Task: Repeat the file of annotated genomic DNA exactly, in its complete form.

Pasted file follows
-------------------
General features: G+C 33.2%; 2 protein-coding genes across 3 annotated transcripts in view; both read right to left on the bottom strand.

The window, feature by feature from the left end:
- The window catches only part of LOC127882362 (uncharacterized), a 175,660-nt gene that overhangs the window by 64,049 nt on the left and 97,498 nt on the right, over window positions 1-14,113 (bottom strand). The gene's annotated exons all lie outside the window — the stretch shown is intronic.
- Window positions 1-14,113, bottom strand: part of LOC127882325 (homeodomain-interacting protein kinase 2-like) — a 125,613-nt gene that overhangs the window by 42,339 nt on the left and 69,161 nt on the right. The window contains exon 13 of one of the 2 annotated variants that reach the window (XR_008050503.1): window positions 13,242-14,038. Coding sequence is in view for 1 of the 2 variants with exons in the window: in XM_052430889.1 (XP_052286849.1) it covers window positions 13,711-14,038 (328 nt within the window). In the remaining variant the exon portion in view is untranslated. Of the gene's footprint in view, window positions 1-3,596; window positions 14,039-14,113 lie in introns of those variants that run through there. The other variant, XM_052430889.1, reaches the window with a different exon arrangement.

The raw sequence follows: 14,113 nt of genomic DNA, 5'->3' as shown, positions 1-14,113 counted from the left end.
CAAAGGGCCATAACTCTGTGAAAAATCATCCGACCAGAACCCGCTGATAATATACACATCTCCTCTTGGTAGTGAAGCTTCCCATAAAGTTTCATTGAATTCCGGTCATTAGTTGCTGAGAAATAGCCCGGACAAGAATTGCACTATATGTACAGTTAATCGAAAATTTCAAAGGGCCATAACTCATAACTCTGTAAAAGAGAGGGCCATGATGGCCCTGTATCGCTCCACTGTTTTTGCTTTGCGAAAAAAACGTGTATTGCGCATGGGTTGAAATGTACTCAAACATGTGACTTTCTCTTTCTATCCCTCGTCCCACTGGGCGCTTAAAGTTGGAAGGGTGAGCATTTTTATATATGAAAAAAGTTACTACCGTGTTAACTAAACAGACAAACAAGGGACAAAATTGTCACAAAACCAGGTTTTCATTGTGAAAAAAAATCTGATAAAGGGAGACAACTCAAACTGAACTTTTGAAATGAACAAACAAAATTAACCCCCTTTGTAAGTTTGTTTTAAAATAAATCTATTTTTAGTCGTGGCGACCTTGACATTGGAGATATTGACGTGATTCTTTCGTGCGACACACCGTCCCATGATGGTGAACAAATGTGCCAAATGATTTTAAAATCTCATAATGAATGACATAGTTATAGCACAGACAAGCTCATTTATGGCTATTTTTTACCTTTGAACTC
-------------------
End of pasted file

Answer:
General features: G+C 33.2%; 2 protein-coding genes across 3 annotated transcripts in view; both read right to left on the bottom strand.

The window, feature by feature from the left end:
- The window catches only part of LOC127882362 (uncharacterized), a 175,660-nt gene that overhangs the window by 64,049 nt on the left and 97,498 nt on the right, over window positions 1-14,113 (bottom strand). The gene's annotated exons all lie outside the window — the stretch shown is intronic.
- Window positions 1-14,113, bottom strand: part of LOC127882325 (homeodomain-interacting protein kinase 2-like) — a 125,613-nt gene that overhangs the window by 42,339 nt on the left and 69,161 nt on the right. The window contains exon 13 of one of the 2 annotated variants that reach the window (XR_008050503.1): window positions 13,242-14,038. Coding sequence is in view for 1 of the 2 variants with exons in the window: in XM_052430889.1 (XP_052286849.1) it covers window positions 13,711-14,038 (328 nt within the window). In the remaining variant the exon portion in view is untranslated. Of the gene's footprint in view, window positions 1-3,596; window positions 14,039-14,113 lie in introns of those variants that run through there. The other variant, XM_052430889.1, reaches the window with a different exon arrangement.

The raw sequence follows: 14,113 nt of genomic DNA, 5'->3' as shown, positions 1-14,113 counted from the left end.
CAAAGGGCCATAACTCTGTGAAAAATCATCCGACCAGAACCCGCTGATAATATACACATCTCCTCTTGGTAGTGAAGCTTCCCATAAAGTTTCATTGAATTCCGGTCATTAGTTGCTGAGAAATAGCCCGGACAAGAATTGCACTATATGTACAGTTAATCGAAAATTTCAAAGGGCCATAACTCATAACTCTGTAAAAGAGAGGGCCATGATGGCCCTGTATCGCTCCACTGTTTTTGCTTTGCGAAAAAAACGTGTATTGCGCATGGGTTGAAATGTACTCAAACATGTGACTTTCTCTTTCTATCCCTCGTCCCACTGGGCGCTTAAAGTTGGAAGGGTGAGCATTTTTATATATGAAAAAAGTTACTACCGTGTTAACTAAACAGACAAACAAGGGACAAAATTGTCACAAAACCAGGTTTTCATTGTGAAAAAAAATCTGATAAAGGGAGACAACTCAAACTGAACTTTTGAAATGAACAAACAAAATTAACCCCCTTTGTAAGTTTGTTTTAAAATAAATCTATTTTTAGTCGTGGCGACCTTGACATTGGAGATATTGACGTGATTCTTTCGTGCGACACACCGTCCCATGATGGTGAACAAATGTGCCAAATGATTTTAAAATCTCATAATGAATGACATAGTTATAGCACAGACAAGCTCATTTATGGCTATTTTTTACCTTTGAACTC